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Turtle From The Oligocene, Ne

Texas Fossil Hound

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It has been a while since the DPS hunt in the Chadron and Brule of Nebraska back in May of this year, but I am finally getting to prep a turtle I dug out of a high cliff wall. I had to cut footholds to get to the white object protruding from the cliff. Hoping for a skull of some Oligocene mammal, I discovered a turtle (Stylemys Nebrascensis) with about an inch of the carapace visible. Thinking I might be looking at a full turtle, I decided to extract it. After 2 hours of digging, glueing and wrapping, I slid back down and tucked him into my pack. Once home, he went into the queue for prep.

So now I am working on him and I thought I would share the results so far. I know it is not a 100% complete turtle, but I am having fun extracting, cleaning and re-assembling. My wife affectionately has dubbed him "Puzzle Turtle". The shell is proving to be fragile, because the pieces are extracted and cleaned in sections.


View of the plastron (bottom) of Puzzle Turtle as found and wrapped. To stabilize, I first dug around the fossil, pedestalled the best I could at that height, saturated the find with Elmers glue/water solution. Then carefully wrapped the top in layers of aluminum foil, rolled him out, poured in more glue/water and wrapped more foil before packing out.


This is a view of one plastron section prior to cleaning.


Same plastron section starting to be visible.


The carapace side of the same section. I know after looking at these that there are a few sections missing, but I think it is 90% or more there.


Same carapace section after cleaning the surface.


Still a long way to go. The carapace remaining to be worked.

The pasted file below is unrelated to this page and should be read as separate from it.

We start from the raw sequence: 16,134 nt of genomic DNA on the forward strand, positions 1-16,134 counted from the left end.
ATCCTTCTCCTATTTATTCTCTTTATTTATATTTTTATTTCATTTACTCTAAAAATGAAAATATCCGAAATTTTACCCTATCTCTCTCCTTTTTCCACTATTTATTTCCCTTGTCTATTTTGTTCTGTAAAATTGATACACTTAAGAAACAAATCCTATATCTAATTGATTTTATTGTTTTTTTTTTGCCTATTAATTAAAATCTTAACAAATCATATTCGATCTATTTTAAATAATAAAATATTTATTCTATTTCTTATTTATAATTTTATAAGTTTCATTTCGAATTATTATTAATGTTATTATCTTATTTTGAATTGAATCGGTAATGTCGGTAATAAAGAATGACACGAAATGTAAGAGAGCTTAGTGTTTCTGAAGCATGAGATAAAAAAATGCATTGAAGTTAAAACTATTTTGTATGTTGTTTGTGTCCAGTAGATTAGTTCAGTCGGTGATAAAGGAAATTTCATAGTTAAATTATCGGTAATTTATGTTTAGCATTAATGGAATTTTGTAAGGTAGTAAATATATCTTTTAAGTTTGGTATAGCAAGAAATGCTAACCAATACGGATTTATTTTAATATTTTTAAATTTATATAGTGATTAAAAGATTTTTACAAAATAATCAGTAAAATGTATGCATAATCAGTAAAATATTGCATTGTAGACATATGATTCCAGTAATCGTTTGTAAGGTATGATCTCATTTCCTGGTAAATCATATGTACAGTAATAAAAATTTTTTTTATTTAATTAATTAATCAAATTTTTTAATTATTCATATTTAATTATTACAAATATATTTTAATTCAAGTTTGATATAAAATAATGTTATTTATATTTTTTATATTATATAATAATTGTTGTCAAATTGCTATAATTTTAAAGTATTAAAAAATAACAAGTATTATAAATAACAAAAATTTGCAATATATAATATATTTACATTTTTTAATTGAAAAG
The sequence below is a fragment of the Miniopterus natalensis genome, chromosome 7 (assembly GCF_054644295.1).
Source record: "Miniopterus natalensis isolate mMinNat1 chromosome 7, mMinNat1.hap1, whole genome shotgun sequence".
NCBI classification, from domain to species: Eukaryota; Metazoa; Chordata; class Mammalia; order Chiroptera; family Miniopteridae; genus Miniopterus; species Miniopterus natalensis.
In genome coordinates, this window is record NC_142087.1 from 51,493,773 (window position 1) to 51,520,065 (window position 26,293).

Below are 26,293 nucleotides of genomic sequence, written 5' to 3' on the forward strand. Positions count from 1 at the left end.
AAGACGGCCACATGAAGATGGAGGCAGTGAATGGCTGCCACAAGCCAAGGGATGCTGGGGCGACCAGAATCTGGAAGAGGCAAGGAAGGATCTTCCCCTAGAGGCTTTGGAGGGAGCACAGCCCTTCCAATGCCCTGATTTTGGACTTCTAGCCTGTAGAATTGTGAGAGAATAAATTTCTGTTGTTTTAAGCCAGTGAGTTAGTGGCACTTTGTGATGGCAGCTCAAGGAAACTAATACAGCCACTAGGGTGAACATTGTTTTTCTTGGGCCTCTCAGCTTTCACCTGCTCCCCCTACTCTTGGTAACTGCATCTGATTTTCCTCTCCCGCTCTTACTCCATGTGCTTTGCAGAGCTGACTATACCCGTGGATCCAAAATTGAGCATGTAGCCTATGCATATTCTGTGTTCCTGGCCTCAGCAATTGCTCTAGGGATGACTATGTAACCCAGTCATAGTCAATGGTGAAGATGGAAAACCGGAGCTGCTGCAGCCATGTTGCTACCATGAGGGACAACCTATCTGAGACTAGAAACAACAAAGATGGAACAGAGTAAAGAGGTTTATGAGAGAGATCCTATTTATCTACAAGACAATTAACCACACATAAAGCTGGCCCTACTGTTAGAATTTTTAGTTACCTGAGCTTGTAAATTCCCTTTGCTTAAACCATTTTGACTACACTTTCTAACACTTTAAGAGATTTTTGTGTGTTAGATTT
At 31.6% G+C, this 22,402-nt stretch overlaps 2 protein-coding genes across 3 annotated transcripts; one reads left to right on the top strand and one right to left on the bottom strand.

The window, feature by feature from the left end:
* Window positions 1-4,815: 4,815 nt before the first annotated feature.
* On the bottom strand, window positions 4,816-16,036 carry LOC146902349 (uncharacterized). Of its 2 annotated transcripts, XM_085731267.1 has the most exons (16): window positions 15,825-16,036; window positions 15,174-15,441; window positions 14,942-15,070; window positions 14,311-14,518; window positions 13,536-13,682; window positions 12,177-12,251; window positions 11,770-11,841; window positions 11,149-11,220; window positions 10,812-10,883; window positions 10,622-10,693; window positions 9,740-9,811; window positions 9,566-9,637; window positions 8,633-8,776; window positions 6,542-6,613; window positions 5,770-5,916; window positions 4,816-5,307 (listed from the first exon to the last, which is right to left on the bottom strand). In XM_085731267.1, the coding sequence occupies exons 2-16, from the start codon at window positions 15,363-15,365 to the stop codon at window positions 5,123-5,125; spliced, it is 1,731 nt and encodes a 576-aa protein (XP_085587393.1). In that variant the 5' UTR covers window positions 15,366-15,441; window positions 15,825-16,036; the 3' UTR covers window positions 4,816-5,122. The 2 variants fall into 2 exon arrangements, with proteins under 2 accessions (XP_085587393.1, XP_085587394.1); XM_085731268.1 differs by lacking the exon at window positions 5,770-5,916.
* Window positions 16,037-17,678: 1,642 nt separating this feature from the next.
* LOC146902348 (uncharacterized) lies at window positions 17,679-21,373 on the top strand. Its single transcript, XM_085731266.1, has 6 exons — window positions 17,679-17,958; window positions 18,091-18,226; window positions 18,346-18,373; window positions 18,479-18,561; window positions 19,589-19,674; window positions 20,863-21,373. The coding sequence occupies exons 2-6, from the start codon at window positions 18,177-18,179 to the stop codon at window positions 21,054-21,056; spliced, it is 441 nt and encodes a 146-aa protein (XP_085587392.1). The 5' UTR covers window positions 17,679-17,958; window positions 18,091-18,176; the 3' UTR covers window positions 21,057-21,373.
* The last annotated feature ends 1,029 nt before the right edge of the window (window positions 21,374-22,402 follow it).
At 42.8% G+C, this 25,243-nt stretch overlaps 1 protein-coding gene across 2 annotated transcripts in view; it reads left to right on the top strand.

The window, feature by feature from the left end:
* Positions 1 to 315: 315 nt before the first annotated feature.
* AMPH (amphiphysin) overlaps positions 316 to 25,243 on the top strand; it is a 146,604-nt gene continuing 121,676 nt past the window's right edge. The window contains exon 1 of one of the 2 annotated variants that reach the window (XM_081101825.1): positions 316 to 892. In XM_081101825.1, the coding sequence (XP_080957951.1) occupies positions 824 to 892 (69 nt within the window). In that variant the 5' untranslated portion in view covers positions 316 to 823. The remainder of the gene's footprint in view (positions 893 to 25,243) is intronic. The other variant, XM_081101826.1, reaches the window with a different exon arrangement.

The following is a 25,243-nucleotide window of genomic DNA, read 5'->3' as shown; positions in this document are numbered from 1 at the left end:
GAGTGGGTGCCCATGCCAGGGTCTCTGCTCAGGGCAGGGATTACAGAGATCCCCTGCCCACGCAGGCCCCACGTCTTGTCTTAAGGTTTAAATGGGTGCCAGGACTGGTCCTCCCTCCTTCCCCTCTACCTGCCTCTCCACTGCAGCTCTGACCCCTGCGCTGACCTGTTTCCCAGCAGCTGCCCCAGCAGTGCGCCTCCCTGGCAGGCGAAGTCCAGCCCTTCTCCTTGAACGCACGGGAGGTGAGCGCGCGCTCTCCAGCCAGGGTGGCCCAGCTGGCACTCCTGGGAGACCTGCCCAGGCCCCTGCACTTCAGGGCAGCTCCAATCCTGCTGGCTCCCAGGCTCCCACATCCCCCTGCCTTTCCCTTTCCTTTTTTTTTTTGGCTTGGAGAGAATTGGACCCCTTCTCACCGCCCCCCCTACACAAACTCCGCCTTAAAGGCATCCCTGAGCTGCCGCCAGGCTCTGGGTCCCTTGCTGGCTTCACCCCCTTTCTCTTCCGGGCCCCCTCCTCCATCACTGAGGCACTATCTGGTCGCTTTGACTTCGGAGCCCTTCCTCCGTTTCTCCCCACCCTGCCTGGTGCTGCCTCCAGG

Note that inside the matrix of the turtle, there are more shell segments I decided to extract.

To be continued...


Edited by Texas Fossil Hound

"Silence is Golden, but duct tape is Silver."

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...more progress.


Here is what the 2 major sections of the carapace look like together. The section on the left is not yet cleaned.


The progress of cleaning the other side of the carapace. This one is proving to be difficult due to how fragile the sections are.


This is how it is today. I am still extracting matrix from the center, but the pieces are all gluing together pretty well. I am waiting to glue everything together until I can finish fit-checking all the pieces. Unfortunately the turtle was compressed before it finished fossilizing and not all the pieces are fitting together smoothly. Its not bad, but being off a little causes differences at juctures in the fossil.


It is coming along nicely! I will post more as I continue to make progress.


"Silence is Golden, but duct tape is Silver."

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I wouldnt even know it was a turtle looking at the first pics lol but that is a very nice job so far, waitng for the end results of the turtle :0)




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I agree some members when they said: it did not seem a turtle, but astonishing material.

Hello and best wishes from France!

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cool. we grabbed a couple turtles of our own last week.


Daniel A. Wöhr aus Südtexas

"To the motivated go the spoils."

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Nice Jon, glad I finally get to see it. Hearing all the stories about that lady you helped with the rhino skull was interesting :)

Edited by CreekCrawler
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Nice job in keeping it all together in what sounds like a tough extraction. You're obviously a very patient person being able to reassemble it. I gave up on trying to reassemble the turtle that I found. It crumbled out of the jacket when I tried to flip it.

I'm sure we're all looking forward to the finished project. Keep us posted along the way.

Southeast Missouri

(formerly Dallas/Ft. Worth, TX)


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